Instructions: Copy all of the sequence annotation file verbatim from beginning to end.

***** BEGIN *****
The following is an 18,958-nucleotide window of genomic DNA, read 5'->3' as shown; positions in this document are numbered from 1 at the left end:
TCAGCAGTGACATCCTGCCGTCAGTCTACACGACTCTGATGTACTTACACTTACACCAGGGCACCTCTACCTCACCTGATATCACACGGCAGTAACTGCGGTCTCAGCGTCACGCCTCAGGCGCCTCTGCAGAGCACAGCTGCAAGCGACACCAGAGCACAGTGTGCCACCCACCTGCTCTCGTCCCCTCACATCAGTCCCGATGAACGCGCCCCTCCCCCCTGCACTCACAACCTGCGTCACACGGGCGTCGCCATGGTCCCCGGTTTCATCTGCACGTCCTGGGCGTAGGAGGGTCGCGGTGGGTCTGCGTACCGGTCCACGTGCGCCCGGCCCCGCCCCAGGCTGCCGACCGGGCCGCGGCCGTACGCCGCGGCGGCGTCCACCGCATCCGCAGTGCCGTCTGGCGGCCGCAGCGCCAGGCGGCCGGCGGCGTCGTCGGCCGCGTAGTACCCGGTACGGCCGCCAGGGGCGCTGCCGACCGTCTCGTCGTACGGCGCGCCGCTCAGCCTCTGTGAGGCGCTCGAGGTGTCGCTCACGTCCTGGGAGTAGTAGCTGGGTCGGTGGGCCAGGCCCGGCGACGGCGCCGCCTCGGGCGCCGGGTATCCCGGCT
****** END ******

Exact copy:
The following is an 18,958-nucleotide window of genomic DNA, read 5'->3' as shown; positions in this document are numbered from 1 at the left end:
TCAGCAGTGACATCCTGCCGTCAGTCTACACGACTCTGATGTACTTACACTTACACCAGGGCACCTCTACCTCACCTGATATCACACGGCAGTAACTGCGGTCTCAGCGTCACGCCTCAGGCGCCTCTGCAGAGCACAGCTGCAAGCGACACCAGAGCACAGTGTGCCACCCACCTGCTCTCGTCCCCTCACATCAGTCCCGATGAACGCGCCCCTCCCCCCTGCACTCACAACCTGCGTCACACGGGCGTCGCCATGGTCCCCGGTTTCATCTGCACGTCCTGGGCGTAGGAGGGTCGCGGTGGGTCTGCGTACCGGTCCACGTGCGCCCGGCCCCGCCCCAGGCTGCCGACCGGGCCGCGGCCGTACGCCGCGGCGGCGTCCACCGCATCCGCAGTGCCGTCTGGCGGCCGCAGCGCCAGGCGGCCGGCGGCGTCGTCGGCCGCGTAGTACCCGGTACGGCCGCCAGGGGCGCTGCCGACCGTCTCGTCGTACGGCGCGCCGCTCAGCCTCTGTGAGGCGCTCGAGGTGTCGCTCACGTCCTGGGAGTAGTAGCTGGGTCGGTGGGCCAGGCCCGGCGACGGCGCCGCCTCGGGCGCCGGGTATCCCGGCT